Crate embassy_nrf

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§Embassy nRF HAL

HALs implement safe, idiomatic Rust APIs to use the hardware capabilities, so raw register manipulation is not needed.

The Embassy nRF HAL targets the Nordic Semiconductor nRF family of hardware. The HAL implements both blocking and async APIs for many peripherals. The benefit of using the async APIs is that the HAL takes care of waiting for peripherals to complete operations in low power mode and handling interrupts, so that applications can focus on more important matters.

NOTE: The Embassy HALs can be used both for non-async and async operations. For async, you can choose which runtime you want to use.

For a complete list of available peripherals and features, see the embassy-nrf documentation.

§Hardware support

The embassy-nrf HAL supports most variants of the nRF family:

Most peripherals are supported, but can vary between chip families. To check what’s available, make sure to pick the MCU you’re targeting in the top menu in the documentation.

For MCUs with TrustZone support, both Secure (S) and Non-Secure (NS) modes are supported. Running in Secure mode allows running Rust code without a SPM or TF-M binary, saving flash space and simplifying development.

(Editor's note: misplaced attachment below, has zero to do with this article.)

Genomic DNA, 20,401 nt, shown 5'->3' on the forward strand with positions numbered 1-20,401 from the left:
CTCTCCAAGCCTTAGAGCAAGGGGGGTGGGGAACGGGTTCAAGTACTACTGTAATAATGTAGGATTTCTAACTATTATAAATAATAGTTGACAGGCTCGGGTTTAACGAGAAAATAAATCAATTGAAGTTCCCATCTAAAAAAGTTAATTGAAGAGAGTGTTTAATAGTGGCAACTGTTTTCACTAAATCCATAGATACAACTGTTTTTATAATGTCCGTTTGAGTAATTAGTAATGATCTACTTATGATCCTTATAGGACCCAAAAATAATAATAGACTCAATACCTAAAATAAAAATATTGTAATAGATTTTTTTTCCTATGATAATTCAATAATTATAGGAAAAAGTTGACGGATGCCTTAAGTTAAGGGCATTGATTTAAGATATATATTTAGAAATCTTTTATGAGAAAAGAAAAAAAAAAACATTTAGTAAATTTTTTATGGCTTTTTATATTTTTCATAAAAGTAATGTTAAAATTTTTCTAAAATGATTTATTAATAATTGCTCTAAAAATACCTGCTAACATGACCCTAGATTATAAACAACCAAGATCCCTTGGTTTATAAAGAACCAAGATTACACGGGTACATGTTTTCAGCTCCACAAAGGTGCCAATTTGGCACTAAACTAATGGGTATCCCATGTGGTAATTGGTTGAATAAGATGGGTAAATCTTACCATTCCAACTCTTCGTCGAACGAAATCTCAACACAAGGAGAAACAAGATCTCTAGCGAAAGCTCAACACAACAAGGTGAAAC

§Time driver

If the time-driver-rtc1 feature is enabled, the HAL uses the RTC peripheral as a global time driver for embassy-time, with a tick rate of 32768 Hz.


The embassy-nrf HAL implements the traits from embedded-hal (v0.2 and 1.0) and embedded-hal-async, as well as embedded-io and embedded-io-async.


This crate can run on any executor.

Optionally, some features requiring embassy-time can be activated with the time feature. If you enable it, you must link an embassy-time driver in your project.

§EasyDMA considerations

On nRF chips, peripherals can use the so called EasyDMA feature to offload the task of interacting with peripherals. It takes care of sending/receiving data over a variety of bus protocols (TWI/I2C, UART, SPI). However, EasyDMA requires the buffers used to transmit and receive data to reside in RAM. Unfortunately, Rust slices will not always do so. The following example using the SPI peripheral shows a common situation where this might happen:

// As we pass a slice to the function whose contents will not ever change,
// the compiler writes it into the flash and thus the pointer to it will
// reference static memory. Since EasyDMA requires slices to reside in RAM,
// this function call will fail.
let result = spim.write_from_ram(&[1, 2, 3]);
assert_eq!(result, Err(Error::BufferNotInRAM));

// The data is still static and located in flash. However, since we are assigning
// it to a variable, the compiler will load it into memory. Passing a reference to the
// variable will yield a pointer that references dynamic memory, thus making EasyDMA happy.
// This function call succeeds.
let data = [1, 2, 3];
let result = spim.write_from_ram(&data);

Each peripheral struct which uses EasyDMA (Spim, Uarte, Twim) has two variants of their mutating functions:

  • Functions with the suffix (e.g. write_from_ram, transfer_from_ram) will return an error if the passed slice does not reside in RAM.
  • Functions without the suffix (e.g. write, transfer) will check whether the data is in RAM and copy it into memory prior to transmission.